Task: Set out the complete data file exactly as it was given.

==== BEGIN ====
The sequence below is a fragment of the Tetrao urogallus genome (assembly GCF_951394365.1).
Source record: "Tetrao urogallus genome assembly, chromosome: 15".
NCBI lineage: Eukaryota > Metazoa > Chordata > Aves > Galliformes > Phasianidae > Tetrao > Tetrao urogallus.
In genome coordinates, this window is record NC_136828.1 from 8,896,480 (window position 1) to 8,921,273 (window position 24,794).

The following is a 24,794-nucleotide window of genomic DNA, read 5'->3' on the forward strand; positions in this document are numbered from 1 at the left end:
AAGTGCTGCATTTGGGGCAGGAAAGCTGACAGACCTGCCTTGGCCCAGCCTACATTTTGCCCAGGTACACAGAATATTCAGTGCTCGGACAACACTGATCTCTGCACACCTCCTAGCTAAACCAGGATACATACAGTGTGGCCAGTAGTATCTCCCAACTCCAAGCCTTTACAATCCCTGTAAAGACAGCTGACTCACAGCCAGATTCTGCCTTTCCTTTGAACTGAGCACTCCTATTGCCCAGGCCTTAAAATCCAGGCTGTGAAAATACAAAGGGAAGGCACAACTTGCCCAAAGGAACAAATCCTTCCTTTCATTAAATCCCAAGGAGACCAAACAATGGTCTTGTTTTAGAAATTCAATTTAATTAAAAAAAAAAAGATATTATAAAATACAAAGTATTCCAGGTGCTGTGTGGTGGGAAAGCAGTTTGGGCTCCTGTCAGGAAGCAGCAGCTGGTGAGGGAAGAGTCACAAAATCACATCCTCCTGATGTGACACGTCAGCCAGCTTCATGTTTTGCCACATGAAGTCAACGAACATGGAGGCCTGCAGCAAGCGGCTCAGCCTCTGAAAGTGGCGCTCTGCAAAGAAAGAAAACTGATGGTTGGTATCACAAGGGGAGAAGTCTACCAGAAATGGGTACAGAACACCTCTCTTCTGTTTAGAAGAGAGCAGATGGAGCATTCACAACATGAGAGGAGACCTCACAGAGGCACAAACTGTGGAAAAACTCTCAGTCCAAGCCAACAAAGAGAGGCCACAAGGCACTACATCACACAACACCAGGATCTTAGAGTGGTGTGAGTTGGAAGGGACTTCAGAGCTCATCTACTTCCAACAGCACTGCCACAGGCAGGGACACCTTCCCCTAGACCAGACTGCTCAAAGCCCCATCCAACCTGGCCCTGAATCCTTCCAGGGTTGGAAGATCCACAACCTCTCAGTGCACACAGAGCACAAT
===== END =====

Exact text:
The sequence below is a fragment of the Tetrao urogallus genome (assembly GCF_951394365.1).
Source record: "Tetrao urogallus genome assembly, chromosome: 15".
NCBI lineage: Eukaryota > Metazoa > Chordata > Aves > Galliformes > Phasianidae > Tetrao > Tetrao urogallus.
In genome coordinates, this window is record NC_136828.1 from 8,896,480 (window position 1) to 8,921,273 (window position 24,794).

The following is a 24,794-nucleotide window of genomic DNA, read 5'->3' on the forward strand; positions in this document are numbered from 1 at the left end:
AAGTGCTGCATTTGGGGCAGGAAAGCTGACAGACCTGCCTTGGCCCAGCCTACATTTTGCCCAGGTACACAGAATATTCAGTGCTCGGACAACACTGATCTCTGCACACCTCCTAGCTAAACCAGGATACATACAGTGTGGCCAGTAGTATCTCCCAACTCCAAGCCTTTACAATCCCTGTAAAGACAGCTGACTCACAGCCAGATTCTGCCTTTCCTTTGAACTGAGCACTCCTATTGCCCAGGCCTTAAAATCCAGGCTGTGAAAATACAAAGGGAAGGCACAACTTGCCCAAAGGAACAAATCCTTCCTTTCATTAAATCCCAAGGAGACCAAACAATGGTCTTGTTTTAGAAATTCAATTTAATTAAAAAAAAAAAGATATTATAAAATACAAAGTATTCCAGGTGCTGTGTGGTGGGAAAGCAGTTTGGGCTCCTGTCAGGAAGCAGCAGCTGGTGAGGGAAGAGTCACAAAATCACATCCTCCTGATGTGACACGTCAGCCAGCTTCATGTTTTGCCACATGAAGTCAACGAACATGGAGGCCTGCAGCAAGCGGCTCAGCCTCTGAAAGTGGCGCTCTGCAAAGAAAGAAAACTGATGGTTGGTATCACAAGGGGAGAAGTCTACCAGAAATGGGTACAGAACACCTCTCTTCTGTTTAGAAGAGAGCAGATGGAGCATTCACAACATGAGAGGAGACCTCACAGAGGCACAAACTGTGGAAAAACTCTCAGTCCAAGCCAACAAAGAGAGGCCACAAGGCACTACATCACACAACACCAGGATCTTAGAGTGGTGTGAGTTGGAAGGGACTTCAGAGCTCATCTACTTCCAACAGCACTGCCACAGGCAGGGACACCTTCCCCTAGACCAGACTGCTCAAAGCCCCATCCAACCTGGCCCTGAATCCTTCCAGGGTTGGAAGATCCACAACCTCTCAGTGCACACAGAGCACAAT